The Sheep Shed
Sheep aren’t indigenous to Australia but their rearing and shearing factors large in Australian history and culture.
True, sheep didn’t turn into ecological nightmares like starlings, rabbits, camels, cane toads and such but still, they don’t touch the ground lightly. They graze much closer than cattle and overgrazing by sheep has been causing soil erosion and denuding landscapes around the world for millennia. Of more immediate and global consequence is sheep flatulence at the rate of 30 litres of methane per day per sheep. The roughly 75 million of’em in Australia fart two and a quarter billion litres of methane (1,045,215 metric tonnes) per day. That’s over 1,300 times the approx. 770 metric tonnes of methane per day currently estimated to being lost from the broken well at the Aliso Canyon storage site.
It’s still not great compared to the global warming impact of CFCs but the agricultural sector is still responsible for 12.5% of all greenhouse gas emissions and for 40% of methane. Percentages are higher for Oz.
I only mention this for some contextual balance. This post is about Deepwater Woolshed by Stutchbury & Pape Architects. As a shed, I like it, but I like it independently of culture and history both Australian or architectural. Sheep do local ecologies and global atmospheres no favours so, ecologically speaking, should we not tar this building with the same brush? Is it possible to like a building independently of its greater environmental context? OF COURSE IT IS! We do it all the time! We make and propagate associations with favourable contexts and propagated and ignore or suppress associations with unfavourable ones. The Seagram Building scores 3/100 on an EnergyStar assessment, for example. The environmental context in which Deepwater Woodshed is politely discussed is a favourable one but an extremely narrow one.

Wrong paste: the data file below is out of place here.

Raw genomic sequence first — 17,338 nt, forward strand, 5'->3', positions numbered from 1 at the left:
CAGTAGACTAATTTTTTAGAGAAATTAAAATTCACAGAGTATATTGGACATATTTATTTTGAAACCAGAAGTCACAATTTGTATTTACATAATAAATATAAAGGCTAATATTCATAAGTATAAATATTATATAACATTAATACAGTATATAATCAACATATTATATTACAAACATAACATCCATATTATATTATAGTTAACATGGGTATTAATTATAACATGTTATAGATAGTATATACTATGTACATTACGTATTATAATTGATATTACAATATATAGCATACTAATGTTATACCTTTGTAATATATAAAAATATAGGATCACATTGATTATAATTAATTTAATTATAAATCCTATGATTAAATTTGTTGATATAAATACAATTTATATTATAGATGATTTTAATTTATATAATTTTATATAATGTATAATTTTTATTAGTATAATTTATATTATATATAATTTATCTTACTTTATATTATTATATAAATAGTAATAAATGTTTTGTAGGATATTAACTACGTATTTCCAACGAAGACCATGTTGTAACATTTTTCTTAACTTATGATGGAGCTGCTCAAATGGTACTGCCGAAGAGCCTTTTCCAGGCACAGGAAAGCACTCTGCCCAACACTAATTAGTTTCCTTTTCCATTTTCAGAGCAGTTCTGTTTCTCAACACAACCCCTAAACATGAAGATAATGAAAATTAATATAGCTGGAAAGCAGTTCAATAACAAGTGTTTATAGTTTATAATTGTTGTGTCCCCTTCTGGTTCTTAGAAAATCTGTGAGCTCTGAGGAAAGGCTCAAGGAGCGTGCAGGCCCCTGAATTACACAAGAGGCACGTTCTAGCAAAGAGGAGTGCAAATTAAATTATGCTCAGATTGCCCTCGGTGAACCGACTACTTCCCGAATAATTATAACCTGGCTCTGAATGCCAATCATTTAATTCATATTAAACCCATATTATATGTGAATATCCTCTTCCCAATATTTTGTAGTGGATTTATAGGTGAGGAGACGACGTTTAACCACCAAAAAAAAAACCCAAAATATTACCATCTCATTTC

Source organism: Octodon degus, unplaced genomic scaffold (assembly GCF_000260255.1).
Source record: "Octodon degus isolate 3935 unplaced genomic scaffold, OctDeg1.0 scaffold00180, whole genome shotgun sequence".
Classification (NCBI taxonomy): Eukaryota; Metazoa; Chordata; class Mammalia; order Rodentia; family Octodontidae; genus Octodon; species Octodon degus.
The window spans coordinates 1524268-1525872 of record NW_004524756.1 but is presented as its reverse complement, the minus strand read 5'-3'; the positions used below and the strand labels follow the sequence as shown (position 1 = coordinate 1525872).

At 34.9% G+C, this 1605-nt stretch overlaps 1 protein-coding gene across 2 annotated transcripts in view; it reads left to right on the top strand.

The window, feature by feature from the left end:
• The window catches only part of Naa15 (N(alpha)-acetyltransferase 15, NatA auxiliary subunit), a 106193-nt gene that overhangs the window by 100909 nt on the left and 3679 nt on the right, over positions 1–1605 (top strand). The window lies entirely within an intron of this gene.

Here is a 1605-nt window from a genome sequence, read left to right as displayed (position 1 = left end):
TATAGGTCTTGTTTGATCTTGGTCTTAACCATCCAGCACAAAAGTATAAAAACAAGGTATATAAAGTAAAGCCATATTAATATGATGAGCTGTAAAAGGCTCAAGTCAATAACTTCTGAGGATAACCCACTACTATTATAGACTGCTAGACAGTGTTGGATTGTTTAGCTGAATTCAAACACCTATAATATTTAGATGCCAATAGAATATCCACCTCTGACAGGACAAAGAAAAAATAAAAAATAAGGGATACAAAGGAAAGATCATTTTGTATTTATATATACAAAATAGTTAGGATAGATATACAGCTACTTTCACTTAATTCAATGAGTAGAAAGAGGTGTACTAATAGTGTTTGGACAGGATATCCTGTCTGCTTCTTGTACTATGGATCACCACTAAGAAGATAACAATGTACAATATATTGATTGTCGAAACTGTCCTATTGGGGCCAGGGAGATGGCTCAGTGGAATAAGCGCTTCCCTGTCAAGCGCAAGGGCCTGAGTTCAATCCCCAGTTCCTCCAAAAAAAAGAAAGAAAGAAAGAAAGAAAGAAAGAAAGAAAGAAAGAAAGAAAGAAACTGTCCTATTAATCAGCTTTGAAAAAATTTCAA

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Shearing sheds are, foremost, sheds.
There are pens for holding sheep outside, and more pens inside to accommodate two days’ worth of sheep to allow them to dry if they’re wet.
Windows are basic.
A recent innovation is to have the holding pens beneath the building.
Another is for the shearing to take place on a raised platform rather than the floor.
This makes life easier for the roustabout to shift the fleece to the wool table for grading. Deepwater Woolshed incorporates both innovations.
The NSW government website offers guidelines for sheep shearing shed design.
Much is written here, on “Oztecture”, about Deepwater Woodshed but I only want to mention things that are explicit. Sentences such as “The extreme heat experienced during the shearing season drove the placement, orientation, form and materiality of this building. The efficient movement of the sheep in a low stress environment and the technical requirements of the process of shearing drove the planning and layout.” do not prove anything.
“The building has embraced a range of design solutions to contend with the summer heat.” Fine – tell us more. “Alongside optimal orientation to capture prevailing northeasterly breezes that cross ventilate the interior, overhangs of a large portal frame roof provide shade to the walls and provide undercover sheep storage and access. A reticulated irrigation system sprays cooling water onto the roof. Large expanded mesh screens have been hung to the southwest, providing protection from the prevailing wind. Cascading water across these suspended surfaces utilises the cross-ventilating breeze and evaporative cooling, lowering working temperatures.” Huh?
One sentence says the prevailing breezes are north-easterly but the next says they’re south-west. Look, here’s the five-year average wind rose for Wagga Wagga Airport 60 kilometres south-east. Prevailing winds are due east. You can trust airport wind data.
The high end of the roof faces NNW. The rainwater tanks are at the eastern corner of the ENE side facing the prevailing winds more than any other side does.
Yet the screens aren’t on the SW elevation as stated, or even the ESE elevation above. They’re on the WSW elevation (below) downwind of the prevailing winds.
I don’t get it. At first I thought the writer had gotten themselves into a muddle but, even so, I can’t reconcile the locations of these screens with their stated function. It’s nice to see a monopitch roof all the same.